While it comes close to going over the top, it is nonetheless a great description of the main protagonist and why there is so much to like about her. I certainly hope we see more series like this one promises to be.

What Makes A Strong Female Character?

It’s no secret (or maybe it is) that I find much to celebrate in female characters, especially lead female protagonists who are also strong female characters. There is much to commend a show with a female lead, especially one that does not pander to traditional ‘girly’ notions.

Which is important to note because there is a certain belief that boys are not attracted to content with a female slant. Nothing could be further from the truth. There are no reasons why a boy can’t also watch the same shows as girls, there is just a very strong societal pressure when it comes to these kinds of things. Boys do ‘boys’ things and girls do ‘girls’ things. There is no or very little middle ground around the crucial ages.

What are the crucial ages you ask? They are the ages of 6-10, where children are most ripe for commercialisation. They are of course, subject to and receptive of more advertising than any other age group, and advertisers are in no mood to alter the status quo. That’s why you get girls toys and boys toys with unisex toys limited to board games and the like.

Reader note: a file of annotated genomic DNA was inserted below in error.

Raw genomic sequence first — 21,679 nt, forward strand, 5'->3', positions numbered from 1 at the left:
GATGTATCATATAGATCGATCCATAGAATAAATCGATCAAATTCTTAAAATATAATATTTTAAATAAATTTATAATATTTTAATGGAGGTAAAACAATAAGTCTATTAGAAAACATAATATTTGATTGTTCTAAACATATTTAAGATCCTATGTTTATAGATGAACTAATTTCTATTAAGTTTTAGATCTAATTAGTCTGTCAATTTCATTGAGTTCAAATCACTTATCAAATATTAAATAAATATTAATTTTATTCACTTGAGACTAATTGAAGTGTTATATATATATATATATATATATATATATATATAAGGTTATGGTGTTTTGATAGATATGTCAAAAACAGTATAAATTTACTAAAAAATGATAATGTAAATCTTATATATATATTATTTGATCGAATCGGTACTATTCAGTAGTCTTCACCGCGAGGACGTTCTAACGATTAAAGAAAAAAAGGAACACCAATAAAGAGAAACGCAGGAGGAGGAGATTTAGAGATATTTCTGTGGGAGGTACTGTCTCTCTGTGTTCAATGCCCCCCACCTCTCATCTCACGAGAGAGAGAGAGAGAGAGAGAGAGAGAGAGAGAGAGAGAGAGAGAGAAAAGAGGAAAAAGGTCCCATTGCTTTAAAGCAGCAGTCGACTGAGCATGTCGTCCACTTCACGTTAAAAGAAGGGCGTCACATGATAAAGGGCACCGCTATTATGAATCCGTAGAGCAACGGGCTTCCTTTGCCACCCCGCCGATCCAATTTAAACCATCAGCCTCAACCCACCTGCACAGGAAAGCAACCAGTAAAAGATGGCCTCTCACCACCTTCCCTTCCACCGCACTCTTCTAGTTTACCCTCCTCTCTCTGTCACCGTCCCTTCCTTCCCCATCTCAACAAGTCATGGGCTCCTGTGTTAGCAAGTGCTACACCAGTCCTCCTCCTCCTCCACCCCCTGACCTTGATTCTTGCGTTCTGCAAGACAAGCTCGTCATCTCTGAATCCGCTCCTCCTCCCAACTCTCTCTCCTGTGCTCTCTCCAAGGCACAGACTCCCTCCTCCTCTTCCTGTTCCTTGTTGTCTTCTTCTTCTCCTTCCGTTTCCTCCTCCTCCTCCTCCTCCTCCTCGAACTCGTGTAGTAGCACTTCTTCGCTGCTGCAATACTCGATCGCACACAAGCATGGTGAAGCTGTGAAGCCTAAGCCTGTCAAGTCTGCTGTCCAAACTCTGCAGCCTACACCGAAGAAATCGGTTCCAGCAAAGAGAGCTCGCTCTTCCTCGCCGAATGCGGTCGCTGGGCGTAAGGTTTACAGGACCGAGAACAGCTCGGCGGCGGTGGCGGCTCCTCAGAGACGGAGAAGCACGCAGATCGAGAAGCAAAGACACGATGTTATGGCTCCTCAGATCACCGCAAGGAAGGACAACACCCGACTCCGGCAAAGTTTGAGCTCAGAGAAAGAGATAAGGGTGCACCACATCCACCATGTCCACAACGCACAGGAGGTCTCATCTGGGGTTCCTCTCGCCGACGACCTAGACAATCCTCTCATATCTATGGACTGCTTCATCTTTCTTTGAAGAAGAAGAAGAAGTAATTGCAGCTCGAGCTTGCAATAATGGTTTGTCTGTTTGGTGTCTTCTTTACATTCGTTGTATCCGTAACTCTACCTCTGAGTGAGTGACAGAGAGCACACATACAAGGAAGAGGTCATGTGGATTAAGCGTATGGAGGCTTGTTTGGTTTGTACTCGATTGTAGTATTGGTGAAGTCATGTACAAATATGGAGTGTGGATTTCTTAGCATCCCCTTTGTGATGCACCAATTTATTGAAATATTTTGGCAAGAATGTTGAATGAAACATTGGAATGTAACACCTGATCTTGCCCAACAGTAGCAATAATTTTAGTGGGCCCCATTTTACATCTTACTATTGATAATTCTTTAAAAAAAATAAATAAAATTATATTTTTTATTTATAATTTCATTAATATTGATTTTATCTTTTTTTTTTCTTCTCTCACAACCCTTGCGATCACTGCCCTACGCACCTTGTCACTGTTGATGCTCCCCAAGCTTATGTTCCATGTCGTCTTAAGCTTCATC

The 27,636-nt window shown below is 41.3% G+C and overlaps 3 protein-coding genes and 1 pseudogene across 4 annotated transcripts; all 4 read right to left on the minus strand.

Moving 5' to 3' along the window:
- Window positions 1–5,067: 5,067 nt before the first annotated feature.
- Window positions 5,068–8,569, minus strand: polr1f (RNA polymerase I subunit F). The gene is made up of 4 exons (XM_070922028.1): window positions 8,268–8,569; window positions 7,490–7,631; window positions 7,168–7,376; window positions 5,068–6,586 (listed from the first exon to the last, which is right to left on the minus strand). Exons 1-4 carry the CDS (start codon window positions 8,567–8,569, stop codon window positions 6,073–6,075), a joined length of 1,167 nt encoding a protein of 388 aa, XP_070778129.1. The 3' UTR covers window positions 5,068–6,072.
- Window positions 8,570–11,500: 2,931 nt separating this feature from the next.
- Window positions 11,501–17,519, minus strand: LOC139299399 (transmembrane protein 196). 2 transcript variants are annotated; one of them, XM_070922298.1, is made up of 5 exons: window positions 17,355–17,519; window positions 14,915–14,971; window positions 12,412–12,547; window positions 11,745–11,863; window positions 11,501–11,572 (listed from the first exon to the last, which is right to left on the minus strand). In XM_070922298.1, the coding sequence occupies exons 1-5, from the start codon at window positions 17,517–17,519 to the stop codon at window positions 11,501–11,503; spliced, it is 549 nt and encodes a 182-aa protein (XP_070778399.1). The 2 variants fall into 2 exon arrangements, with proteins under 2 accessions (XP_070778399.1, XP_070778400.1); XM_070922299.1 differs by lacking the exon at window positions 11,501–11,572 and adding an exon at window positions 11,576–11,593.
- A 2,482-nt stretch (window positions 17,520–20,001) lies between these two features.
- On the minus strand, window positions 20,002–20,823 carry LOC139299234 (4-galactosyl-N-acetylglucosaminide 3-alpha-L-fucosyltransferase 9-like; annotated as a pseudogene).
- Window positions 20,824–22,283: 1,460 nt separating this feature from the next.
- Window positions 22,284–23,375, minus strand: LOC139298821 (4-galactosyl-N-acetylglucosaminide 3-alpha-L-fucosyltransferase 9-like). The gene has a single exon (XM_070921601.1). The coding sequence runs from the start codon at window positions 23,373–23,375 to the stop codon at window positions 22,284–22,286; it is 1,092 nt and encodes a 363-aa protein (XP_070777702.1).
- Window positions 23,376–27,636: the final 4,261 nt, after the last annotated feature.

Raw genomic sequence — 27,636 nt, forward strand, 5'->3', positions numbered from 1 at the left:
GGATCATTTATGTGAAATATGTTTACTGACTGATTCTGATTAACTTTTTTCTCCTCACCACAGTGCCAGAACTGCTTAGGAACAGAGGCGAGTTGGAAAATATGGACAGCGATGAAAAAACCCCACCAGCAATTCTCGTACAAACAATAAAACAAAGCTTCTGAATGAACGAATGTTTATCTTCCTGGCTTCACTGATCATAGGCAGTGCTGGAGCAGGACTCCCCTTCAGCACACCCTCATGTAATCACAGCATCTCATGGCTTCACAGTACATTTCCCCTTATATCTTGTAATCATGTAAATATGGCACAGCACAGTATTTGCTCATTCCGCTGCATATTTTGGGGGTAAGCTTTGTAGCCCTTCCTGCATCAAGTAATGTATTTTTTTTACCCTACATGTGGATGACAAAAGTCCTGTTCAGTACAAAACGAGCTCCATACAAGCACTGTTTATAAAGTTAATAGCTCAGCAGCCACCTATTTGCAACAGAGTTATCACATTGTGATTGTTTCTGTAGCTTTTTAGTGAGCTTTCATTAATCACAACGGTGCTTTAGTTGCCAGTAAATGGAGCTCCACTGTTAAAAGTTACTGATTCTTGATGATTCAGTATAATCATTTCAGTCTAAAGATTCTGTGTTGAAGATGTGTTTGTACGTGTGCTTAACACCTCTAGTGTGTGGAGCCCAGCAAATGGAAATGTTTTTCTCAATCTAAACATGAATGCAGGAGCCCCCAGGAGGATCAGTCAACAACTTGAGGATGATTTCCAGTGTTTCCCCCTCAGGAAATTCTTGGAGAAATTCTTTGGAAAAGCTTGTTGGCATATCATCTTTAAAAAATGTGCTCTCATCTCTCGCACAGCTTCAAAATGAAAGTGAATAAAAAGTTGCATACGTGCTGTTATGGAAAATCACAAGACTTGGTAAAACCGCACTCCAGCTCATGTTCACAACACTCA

There are a few female protagonists out there that can serve as role models, the one above is one, below is another one.

What makes these characters strong? How about some of these traits:

  • Decisiveness
  • Independence
  • Resourcefulness
  • Leadership
  • Companionship (with boys too!)
  • Intelligence
  • Understanding
  • Vulnerability
  • Thoughtfulness

Do Jenny and Kim share a few of these? You bet! You’ll notice that I did not mention looks nor did I mention interests. As much an emphasis as our society places on looks, they are not the be all and the end all when it comes to characters. Look at Bessie Higgenbottom from the Mighty B (below). Being attractive ain’t her strong point but her character as a whole is.

What interests the character isn’t important either. Female characters can be quite capable of enjoying or not enjoying girly things. There is also the other extreme to consider where the character is a tomboy. Nothing wrong with that (it worked for Helga in Hey Arnold) although pulling off takes care. Sam from Danny Phantom is a good example, she hangs out with the boys but also enjoys her own, more girly  things in private.

The point of this post, I suppose, is to challenge the notion that female characters and protagonists must conform to certain boundaries when portrayed on TV or in films. That is not to say we need to ban all girly shows, far from it, they have their place too. Just that we should be able to see more of a balance when it comes to content. Boys and girls do enjoy different things, but they also enjoy a lot of the same things too. Something for you, and the networks, to think about.